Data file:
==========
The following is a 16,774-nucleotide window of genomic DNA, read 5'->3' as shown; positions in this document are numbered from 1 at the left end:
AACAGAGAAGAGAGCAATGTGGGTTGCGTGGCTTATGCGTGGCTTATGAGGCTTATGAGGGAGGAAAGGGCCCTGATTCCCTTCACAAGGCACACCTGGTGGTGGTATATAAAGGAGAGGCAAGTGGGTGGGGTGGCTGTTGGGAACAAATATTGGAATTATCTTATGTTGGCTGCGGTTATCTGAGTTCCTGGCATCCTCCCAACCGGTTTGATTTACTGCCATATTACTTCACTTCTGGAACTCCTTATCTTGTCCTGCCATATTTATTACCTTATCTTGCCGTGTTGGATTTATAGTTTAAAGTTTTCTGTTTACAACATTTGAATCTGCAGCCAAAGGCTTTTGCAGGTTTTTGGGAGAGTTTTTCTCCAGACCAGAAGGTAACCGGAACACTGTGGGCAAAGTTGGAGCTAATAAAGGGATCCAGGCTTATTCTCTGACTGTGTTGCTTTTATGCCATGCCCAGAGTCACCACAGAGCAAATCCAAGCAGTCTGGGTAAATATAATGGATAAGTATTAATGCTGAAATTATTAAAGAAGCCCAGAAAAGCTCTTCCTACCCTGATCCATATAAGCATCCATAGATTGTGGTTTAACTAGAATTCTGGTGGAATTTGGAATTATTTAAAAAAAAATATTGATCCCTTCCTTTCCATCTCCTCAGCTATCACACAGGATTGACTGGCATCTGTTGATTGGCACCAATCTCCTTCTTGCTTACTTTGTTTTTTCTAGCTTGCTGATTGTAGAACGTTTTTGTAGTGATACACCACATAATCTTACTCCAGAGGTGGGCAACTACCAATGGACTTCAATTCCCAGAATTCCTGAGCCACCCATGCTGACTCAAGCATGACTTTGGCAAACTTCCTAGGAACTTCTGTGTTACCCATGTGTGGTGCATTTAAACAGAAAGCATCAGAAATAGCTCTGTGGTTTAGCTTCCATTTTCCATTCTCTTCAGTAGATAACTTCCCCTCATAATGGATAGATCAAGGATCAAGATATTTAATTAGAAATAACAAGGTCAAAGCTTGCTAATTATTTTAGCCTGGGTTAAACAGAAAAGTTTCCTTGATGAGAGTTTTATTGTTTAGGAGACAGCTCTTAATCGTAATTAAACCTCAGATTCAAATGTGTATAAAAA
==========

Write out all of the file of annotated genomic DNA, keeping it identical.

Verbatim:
The following is a 16,774-nucleotide window of genomic DNA, read 5'->3' as shown; positions in this document are numbered from 1 at the left end:
AACAGAGAAGAGAGCAATGTGGGTTGCGTGGCTTATGCGTGGCTTATGAGGCTTATGAGGGAGGAAAGGGCCCTGATTCCCTTCACAAGGCACACCTGGTGGTGGTATATAAAGGAGAGGCAAGTGGGTGGGGTGGCTGTTGGGAACAAATATTGGAATTATCTTATGTTGGCTGCGGTTATCTGAGTTCCTGGCATCCTCCCAACCGGTTTGATTTACTGCCATATTACTTCACTTCTGGAACTCCTTATCTTGTCCTGCCATATTTATTACCTTATCTTGCCGTGTTGGATTTATAGTTTAAAGTTTTCTGTTTACAACATTTGAATCTGCAGCCAAAGGCTTTTGCAGGTTTTTGGGAGAGTTTTTCTCCAGACCAGAAGGTAACCGGAACACTGTGGGCAAAGTTGGAGCTAATAAAGGGATCCAGGCTTATTCTCTGACTGTGTTGCTTTTATGCCATGCCCAGAGTCACCACAGAGCAAATCCAAGCAGTCTGGGTAAATATAATGGATAAGTATTAATGCTGAAATTATTAAAGAAGCCCAGAAAAGCTCTTCCTACCCTGATCCATATAAGCATCCATAGATTGTGGTTTAACTAGAATTCTGGTGGAATTTGGAATTATTTAAAAAAAAATATTGATCCCTTCCTTTCCATCTCCTCAGCTATCACACAGGATTGACTGGCATCTGTTGATTGGCACCAATCTCCTTCTTGCTTACTTTGTTTTTTCTAGCTTGCTGATTGTAGAACGTTTTTGTAGTGATACACCACATAATCTTACTCCAGAGGTGGGCAACTACCAATGGACTTCAATTCCCAGAATTCCTGAGCCACCCATGCTGACTCAAGCATGACTTTGGCAAACTTCCTAGGAACTTCTGTGTTACCCATGTGTGGTGCATTTAAACAGAAAGCATCAGAAATAGCTCTGTGGTTTAGCTTCCATTTTCCATTCTCTTCAGTAGATAACTTCCCCTCATAATGGATAGATCAAGGATCAAGATATTTAATTAGAAATAACAAGGTCAAAGCTTGCTAATTATTTTAGCCTGGGTTAAACAGAAAAGTTTCCTTGATGAGAGTTTTATTGTTTAGGAGACAGCTCTTAATCGTAATTAAACCTCAGATTCAAATGTGTATAAAAA